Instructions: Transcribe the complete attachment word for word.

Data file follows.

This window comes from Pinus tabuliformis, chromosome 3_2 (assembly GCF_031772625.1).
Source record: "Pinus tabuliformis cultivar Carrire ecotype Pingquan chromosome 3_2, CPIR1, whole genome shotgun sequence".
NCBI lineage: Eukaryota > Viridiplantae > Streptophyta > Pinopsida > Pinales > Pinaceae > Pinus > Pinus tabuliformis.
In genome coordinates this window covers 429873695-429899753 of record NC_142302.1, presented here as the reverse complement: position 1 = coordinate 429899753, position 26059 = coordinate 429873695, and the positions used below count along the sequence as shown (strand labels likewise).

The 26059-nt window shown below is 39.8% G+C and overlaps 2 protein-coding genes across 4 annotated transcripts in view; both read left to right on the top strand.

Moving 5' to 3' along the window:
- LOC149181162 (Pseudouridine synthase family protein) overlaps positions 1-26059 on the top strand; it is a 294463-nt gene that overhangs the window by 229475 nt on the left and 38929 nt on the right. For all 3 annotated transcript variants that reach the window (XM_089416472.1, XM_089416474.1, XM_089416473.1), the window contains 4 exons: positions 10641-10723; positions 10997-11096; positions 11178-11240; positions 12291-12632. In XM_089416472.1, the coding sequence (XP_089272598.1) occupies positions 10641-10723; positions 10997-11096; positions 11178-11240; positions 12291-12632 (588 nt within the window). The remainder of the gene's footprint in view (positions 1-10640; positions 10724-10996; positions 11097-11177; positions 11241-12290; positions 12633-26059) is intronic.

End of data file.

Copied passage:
This window comes from Pinus tabuliformis, chromosome 3_2 (assembly GCF_031772625.1).
Source record: "Pinus tabuliformis cultivar Carrire ecotype Pingquan chromosome 3_2, CPIR1, whole genome shotgun sequence".
NCBI lineage: Eukaryota > Viridiplantae > Streptophyta > Pinopsida > Pinales > Pinaceae > Pinus > Pinus tabuliformis.
In genome coordinates this window covers 429873695-429899753 of record NC_142302.1, presented here as the reverse complement: position 1 = coordinate 429899753, position 26059 = coordinate 429873695, and the positions used below count along the sequence as shown (strand labels likewise).

The 26059-nt window shown below is 39.8% G+C and overlaps 2 protein-coding genes across 4 annotated transcripts in view; both read left to right on the top strand.

Moving 5' to 3' along the window:
- LOC149181162 (Pseudouridine synthase family protein) overlaps positions 1-26059 on the top strand; it is a 294463-nt gene that overhangs the window by 229475 nt on the left and 38929 nt on the right. For all 3 annotated transcript variants that reach the window (XM_089416472.1, XM_089416474.1, XM_089416473.1), the window contains 4 exons: positions 10641-10723; positions 10997-11096; positions 11178-11240; positions 12291-12632. In XM_089416472.1, the coding sequence (XP_089272598.1) occupies positions 10641-10723; positions 10997-11096; positions 11178-11240; positions 12291-12632 (588 nt within the window). The remainder of the gene's footprint in view (positions 1-10640; positions 10724-10996; positions 11097-11177; positions 11241-12290; positions 12633-26059) is intronic.